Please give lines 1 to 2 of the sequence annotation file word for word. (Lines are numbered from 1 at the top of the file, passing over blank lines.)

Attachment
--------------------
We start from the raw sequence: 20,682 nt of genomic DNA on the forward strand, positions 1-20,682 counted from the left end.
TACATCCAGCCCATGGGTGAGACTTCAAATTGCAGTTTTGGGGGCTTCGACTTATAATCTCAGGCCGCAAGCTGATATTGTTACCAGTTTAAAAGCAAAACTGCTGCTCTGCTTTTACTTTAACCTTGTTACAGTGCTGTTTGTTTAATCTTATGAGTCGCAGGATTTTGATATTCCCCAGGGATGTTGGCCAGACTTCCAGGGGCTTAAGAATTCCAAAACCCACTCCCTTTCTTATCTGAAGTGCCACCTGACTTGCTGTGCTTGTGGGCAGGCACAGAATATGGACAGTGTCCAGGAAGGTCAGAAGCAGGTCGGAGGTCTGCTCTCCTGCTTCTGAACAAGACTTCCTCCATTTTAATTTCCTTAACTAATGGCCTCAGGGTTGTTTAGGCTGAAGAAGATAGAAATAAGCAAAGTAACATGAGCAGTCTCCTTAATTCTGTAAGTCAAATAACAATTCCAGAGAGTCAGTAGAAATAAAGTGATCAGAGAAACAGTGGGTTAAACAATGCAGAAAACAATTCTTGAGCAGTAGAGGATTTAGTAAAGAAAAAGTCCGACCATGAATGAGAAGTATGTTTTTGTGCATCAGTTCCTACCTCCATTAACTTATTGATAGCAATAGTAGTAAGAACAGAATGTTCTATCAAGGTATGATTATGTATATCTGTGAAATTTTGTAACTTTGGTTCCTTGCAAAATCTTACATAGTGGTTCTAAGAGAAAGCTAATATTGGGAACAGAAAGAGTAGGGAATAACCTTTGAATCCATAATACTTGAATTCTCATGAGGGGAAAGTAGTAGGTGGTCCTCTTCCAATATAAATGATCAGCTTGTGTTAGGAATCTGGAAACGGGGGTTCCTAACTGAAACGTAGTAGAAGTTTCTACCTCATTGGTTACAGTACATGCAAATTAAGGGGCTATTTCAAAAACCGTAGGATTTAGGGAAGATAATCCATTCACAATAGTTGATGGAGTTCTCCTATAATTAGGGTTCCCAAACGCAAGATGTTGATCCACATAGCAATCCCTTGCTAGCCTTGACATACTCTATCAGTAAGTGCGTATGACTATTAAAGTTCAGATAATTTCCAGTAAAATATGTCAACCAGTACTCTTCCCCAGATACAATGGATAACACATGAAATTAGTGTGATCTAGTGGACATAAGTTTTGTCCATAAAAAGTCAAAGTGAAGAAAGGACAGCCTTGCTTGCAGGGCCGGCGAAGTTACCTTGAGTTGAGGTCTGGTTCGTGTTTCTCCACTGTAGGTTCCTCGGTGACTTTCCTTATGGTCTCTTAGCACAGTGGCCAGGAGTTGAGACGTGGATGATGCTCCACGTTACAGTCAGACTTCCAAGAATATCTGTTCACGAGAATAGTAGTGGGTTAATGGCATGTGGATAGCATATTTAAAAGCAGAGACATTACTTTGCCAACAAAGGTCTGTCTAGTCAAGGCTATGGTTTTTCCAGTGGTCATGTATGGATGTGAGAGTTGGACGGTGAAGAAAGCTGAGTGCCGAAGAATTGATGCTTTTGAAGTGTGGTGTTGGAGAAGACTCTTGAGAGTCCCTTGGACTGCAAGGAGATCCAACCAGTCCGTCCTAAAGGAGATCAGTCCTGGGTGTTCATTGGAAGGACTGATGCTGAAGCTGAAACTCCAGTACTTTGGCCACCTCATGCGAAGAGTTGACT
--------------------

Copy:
We start from the raw sequence: 20,682 nt of genomic DNA on the forward strand, positions 1-20,682 counted from the left end.
TACATCCAGCCCATGGGTGAGACTTCAAATTGCAGTTTTGGGGGCTTCGACTTATAATCTCAGGCCGCAAGCTGATATTGTTACCAGTTTAAAAGCAAAACTGCTGCTCTGCTTTTACTTTAACCTTGTTACAGTGCTGTTTGTTTAATCTTATGAGTCGCAGGATTTTGATATTCCCCAGGGATGTTGGCCAGACTTCCAGGGGCTTAAGAATTCCAAAACCCACTCCCTTTCTTATCTGAAGTGCCACCTGACTTGCTGTGCTTGTGGGCAGGCACAGAATATGGACAGTGTCCAGGAAGGTCAGAAGCAGGTCGGAGGTCTGCTCTCCTGCTTCTGAACAAGACTTCCTCCATTTTAATTTCCTTAACTAATGGCCTCAGGGTTGTTTAGGCTGAAGAAGATAGAAATAAGCAAAGTAACATGAGCAGTCTCCTTAATTCTGTAAGTCAAATAACAATTCCAGAGAGTCAGTAGAAATAAAGTGATCAGAGAAACAGTGGGTTAAACAATGCAGAAAACAATTCTTGAGCAGTAGAGGATTTAGTAAAGAAAAAGTCCGACCATGAATGAGAAGTATGTTTTTGTGCATCAGTTCCTACCTCCATTAACTTATTGATAGCAATAGTAGTAAGAACAGAATGTTCTATCAAGGTATGATTATGTATATCTGTGAAATTTTGTAACTTTGGTTCCTTGCAAAATCTTACATAGTGGTTCTAAGAGAAAGCTAATATTGGGAACAGAAAGAGTAGGGAATAACCTTTGAATCCATAATACTTGAATTCTCATGAGGGGAAAGTAGTAGGTGGTCCTCTTCCAATATAAATGATCAGCTTGTGTTAGGAATCTGGAAACGGGGGTTCCTAACTGAAACGTAGTAGAAGTTTCTACCTCATTGGTTACAGTACATGCAAATTAAGGGGCTATTTCAAAAACCGTAGGATTTAGGGAAGATAATCCATTCACAATAGTTGATGGAGTTCTCCTATAATTAGGGTTCCCAAACGCAAGATGTTGATCCACATAGCAATCCCTTGCTAGCCTTGACATACTCTATCAGTAAGTGCGTATGACTATTAAAGTTCAGATAATTTCCAGTAAAATATGTCAACCAGTACTCTTCCCCAGATACAATGGATAACACATGAAATTAGTGTGATCTAGTGGACATAAGTTTTGTCCATAAAAAGTCAAAGTGAAGAAAGGACAGCCTTGCTTGCAGGGCCGGCGAAGTTACCTTGAGTTGAGGTCTGGTTCGTGTTTCTCCACTGTAGGTTCCTCGGTGACTTTCCTTATGGTCTCTTAGCACAGTGGCCAGGAGTTGAGACGTGGATGATGCTCCACGTTACAGTCAGACTTCCAAGAATATCTGTTCACGAGAATAGTAGTGGGTTAATGGCATGTGGATAGCATATTTAAAAGCAGAGACATTACTTTGCCAACAAAGGTCTGTCTAGTCAAGGCTATGGTTTTTCCAGTGGTCATGTATGGATGTGAGAGTTGGACGGTGAAGAAAGCTGAGTGCCGAAGAATTGATGCTTTTGAAGTGTGGTGTTGGAGAAGACTCTTGAGAGTCCCTTGGACTGCAAGGAGATCCAACCAGTCCGTCCTAAAGGAGATCAGTCCTGGGTGTTCATTGGAAGGACTGATGCTGAAGCTGAAACTCCAGTACTTTGGCCACCTCATGCGAAGAGTTGACT